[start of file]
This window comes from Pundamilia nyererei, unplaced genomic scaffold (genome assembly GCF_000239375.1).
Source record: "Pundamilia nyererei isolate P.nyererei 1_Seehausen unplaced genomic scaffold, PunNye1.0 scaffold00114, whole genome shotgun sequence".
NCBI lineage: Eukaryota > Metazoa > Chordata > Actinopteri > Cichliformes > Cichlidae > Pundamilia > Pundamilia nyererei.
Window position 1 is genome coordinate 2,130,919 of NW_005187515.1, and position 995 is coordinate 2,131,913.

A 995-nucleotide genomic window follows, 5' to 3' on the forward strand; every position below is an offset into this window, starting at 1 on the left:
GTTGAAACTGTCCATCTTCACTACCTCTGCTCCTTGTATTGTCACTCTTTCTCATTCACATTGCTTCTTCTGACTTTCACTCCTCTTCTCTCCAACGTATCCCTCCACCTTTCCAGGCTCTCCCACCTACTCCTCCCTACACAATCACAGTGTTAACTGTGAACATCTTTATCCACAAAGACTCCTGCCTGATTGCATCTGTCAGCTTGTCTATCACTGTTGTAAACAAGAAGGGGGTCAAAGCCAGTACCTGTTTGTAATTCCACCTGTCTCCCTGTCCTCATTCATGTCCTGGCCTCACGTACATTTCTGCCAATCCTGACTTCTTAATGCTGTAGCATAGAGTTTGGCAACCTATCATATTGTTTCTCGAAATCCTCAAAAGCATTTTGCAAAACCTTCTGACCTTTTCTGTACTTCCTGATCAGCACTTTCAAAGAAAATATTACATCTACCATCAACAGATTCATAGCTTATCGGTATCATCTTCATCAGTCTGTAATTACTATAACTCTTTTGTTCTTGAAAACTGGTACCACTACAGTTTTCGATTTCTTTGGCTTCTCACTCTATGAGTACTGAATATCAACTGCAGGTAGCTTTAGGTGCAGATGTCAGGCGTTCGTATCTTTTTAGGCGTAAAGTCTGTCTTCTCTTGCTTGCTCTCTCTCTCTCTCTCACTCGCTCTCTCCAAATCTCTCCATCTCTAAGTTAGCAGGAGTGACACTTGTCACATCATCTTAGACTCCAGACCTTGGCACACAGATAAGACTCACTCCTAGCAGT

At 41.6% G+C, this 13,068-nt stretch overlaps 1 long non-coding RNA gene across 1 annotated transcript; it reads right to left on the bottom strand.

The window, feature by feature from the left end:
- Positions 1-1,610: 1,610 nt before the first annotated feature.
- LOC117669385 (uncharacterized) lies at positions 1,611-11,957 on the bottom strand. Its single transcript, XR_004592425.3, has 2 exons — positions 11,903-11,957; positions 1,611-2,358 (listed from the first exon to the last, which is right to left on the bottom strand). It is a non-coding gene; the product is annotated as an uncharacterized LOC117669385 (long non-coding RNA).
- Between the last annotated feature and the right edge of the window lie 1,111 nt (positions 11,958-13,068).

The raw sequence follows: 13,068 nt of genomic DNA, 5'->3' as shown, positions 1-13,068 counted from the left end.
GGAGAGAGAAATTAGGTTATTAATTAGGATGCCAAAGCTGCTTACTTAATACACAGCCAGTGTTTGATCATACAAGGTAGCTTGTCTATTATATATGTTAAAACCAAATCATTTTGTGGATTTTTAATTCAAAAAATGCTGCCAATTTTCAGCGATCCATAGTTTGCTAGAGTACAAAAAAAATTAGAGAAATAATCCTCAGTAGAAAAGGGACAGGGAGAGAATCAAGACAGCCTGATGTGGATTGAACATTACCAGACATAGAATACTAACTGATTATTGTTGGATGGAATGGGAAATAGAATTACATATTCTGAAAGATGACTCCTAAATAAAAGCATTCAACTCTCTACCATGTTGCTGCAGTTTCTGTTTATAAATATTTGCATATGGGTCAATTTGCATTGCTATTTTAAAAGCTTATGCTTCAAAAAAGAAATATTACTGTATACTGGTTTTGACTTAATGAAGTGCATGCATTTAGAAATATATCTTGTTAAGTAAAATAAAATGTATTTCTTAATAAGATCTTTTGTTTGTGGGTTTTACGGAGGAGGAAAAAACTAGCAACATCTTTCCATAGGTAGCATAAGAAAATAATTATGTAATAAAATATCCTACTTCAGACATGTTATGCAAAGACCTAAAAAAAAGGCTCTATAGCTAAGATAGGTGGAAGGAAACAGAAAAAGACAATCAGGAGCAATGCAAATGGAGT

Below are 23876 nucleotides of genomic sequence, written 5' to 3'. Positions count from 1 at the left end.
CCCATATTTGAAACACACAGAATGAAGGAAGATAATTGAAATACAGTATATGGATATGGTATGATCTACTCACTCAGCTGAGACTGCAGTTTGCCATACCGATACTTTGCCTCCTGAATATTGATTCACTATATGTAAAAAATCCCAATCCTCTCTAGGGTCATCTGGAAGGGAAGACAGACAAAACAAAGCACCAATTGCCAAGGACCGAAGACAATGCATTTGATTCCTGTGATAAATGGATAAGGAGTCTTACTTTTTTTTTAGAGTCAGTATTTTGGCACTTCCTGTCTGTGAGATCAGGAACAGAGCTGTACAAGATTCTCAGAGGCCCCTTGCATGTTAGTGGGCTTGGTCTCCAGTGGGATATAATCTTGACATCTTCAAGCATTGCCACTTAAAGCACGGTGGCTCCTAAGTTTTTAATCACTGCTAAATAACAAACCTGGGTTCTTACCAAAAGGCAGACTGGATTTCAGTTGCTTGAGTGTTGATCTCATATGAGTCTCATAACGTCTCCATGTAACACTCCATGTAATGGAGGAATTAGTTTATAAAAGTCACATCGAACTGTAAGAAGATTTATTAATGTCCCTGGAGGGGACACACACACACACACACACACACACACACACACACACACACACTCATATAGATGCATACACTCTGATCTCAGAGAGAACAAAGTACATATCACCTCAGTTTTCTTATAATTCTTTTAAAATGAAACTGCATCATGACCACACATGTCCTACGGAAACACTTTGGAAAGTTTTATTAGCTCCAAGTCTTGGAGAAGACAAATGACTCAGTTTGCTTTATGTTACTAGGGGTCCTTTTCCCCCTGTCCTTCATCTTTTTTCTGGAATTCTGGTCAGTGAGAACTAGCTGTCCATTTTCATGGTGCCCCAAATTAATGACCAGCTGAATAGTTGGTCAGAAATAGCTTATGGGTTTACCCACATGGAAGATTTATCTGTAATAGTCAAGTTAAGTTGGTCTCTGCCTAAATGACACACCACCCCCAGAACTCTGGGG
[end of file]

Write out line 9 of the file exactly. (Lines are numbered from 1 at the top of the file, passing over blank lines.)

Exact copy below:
- Positions 1-1,610: 1,610 nt before the first annotated feature.